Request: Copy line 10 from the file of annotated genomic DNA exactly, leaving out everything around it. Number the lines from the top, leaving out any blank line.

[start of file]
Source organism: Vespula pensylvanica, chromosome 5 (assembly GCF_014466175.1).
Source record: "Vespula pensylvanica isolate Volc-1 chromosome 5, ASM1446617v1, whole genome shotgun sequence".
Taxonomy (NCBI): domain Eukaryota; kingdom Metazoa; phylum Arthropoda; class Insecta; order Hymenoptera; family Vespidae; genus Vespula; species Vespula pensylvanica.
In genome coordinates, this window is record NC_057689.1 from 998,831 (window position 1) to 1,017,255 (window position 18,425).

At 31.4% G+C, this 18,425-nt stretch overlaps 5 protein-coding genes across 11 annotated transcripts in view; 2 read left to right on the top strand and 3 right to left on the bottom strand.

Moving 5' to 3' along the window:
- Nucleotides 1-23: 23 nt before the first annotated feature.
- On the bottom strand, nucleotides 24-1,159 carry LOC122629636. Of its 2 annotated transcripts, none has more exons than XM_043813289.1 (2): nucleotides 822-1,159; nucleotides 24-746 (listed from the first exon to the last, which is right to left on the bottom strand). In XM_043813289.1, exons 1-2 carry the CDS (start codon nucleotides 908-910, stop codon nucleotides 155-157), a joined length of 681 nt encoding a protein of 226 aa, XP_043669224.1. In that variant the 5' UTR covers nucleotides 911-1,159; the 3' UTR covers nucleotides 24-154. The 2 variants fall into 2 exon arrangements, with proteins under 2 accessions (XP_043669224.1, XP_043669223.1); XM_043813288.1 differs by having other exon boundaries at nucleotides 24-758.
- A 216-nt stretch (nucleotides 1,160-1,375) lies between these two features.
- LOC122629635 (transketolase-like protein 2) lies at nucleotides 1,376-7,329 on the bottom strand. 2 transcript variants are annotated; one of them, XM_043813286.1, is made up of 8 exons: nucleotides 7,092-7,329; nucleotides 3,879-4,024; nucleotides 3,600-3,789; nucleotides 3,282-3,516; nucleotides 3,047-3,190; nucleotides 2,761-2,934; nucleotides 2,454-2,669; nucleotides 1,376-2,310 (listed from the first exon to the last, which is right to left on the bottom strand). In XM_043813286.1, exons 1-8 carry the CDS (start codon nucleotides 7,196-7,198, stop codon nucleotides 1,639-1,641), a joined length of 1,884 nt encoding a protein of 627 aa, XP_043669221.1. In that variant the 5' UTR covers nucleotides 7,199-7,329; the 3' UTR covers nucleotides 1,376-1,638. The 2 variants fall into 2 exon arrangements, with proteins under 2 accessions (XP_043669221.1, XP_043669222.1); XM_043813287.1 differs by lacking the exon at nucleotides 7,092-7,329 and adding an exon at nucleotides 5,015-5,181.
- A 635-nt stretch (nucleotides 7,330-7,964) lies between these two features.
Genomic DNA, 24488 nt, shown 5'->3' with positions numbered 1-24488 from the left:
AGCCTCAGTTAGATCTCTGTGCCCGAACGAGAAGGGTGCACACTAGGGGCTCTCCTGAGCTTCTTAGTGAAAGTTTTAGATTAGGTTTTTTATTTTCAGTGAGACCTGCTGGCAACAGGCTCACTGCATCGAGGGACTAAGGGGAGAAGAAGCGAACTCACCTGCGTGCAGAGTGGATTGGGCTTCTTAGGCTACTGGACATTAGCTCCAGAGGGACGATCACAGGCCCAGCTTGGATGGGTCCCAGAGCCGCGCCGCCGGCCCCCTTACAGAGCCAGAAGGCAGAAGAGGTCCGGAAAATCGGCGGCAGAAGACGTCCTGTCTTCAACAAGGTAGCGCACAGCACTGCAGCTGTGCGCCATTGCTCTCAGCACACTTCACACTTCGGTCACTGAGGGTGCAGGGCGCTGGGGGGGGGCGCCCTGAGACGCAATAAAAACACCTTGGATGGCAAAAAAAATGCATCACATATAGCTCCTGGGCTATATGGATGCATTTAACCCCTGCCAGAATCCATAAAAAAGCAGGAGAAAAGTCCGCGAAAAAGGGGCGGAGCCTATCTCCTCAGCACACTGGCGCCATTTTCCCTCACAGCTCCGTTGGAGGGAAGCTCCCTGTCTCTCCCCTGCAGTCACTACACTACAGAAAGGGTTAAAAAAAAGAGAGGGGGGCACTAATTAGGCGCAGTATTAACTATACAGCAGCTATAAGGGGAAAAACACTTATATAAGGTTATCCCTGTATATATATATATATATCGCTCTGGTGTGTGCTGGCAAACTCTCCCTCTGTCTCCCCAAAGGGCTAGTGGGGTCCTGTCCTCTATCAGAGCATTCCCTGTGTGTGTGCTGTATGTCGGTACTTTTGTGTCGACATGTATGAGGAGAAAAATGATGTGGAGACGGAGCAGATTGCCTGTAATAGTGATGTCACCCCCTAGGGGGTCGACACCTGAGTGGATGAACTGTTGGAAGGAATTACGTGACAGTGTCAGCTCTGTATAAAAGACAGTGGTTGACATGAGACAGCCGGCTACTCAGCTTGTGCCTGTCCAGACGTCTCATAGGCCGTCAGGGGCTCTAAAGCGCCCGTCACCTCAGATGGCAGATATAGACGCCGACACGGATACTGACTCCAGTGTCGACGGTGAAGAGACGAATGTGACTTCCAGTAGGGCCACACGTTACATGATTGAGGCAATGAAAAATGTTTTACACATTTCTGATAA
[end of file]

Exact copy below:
- LOC122629635 (transketolase-like protein 2) lies at nucleotides 1,376-7,329 on the bottom strand. 2 transcript variants are annotated; one of them, XM_043813286.1, is made up of 8 exons: nucleotides 7,092-7,329; nucleotides 3,879-4,024; nucleotides 3,600-3,789; nucleotides 3,282-3,516; nucleotides 3,047-3,190; nucleotides 2,761-2,934; nucleotides 2,454-2,669; nucleotides 1,376-2,310 (listed from the first exon to the last, which is right to left on the bottom strand). In XM_043813286.1, exons 1-8 carry the CDS (start codon nucleotides 7,196-7,198, stop codon nucleotides 1,639-1,641), a joined length of 1,884 nt encoding a protein of 627 aa, XP_043669221.1. In that variant the 5' UTR covers nucleotides 7,199-7,329; the 3' UTR covers nucleotides 1,376-1,638. The 2 variants fall into 2 exon arrangements, with proteins under 2 accessions (XP_043669221.1, XP_043669222.1); XM_043813287.1 differs by lacking the exon at nucleotides 7,092-7,329 and adding an exon at nucleotides 5,015-5,181.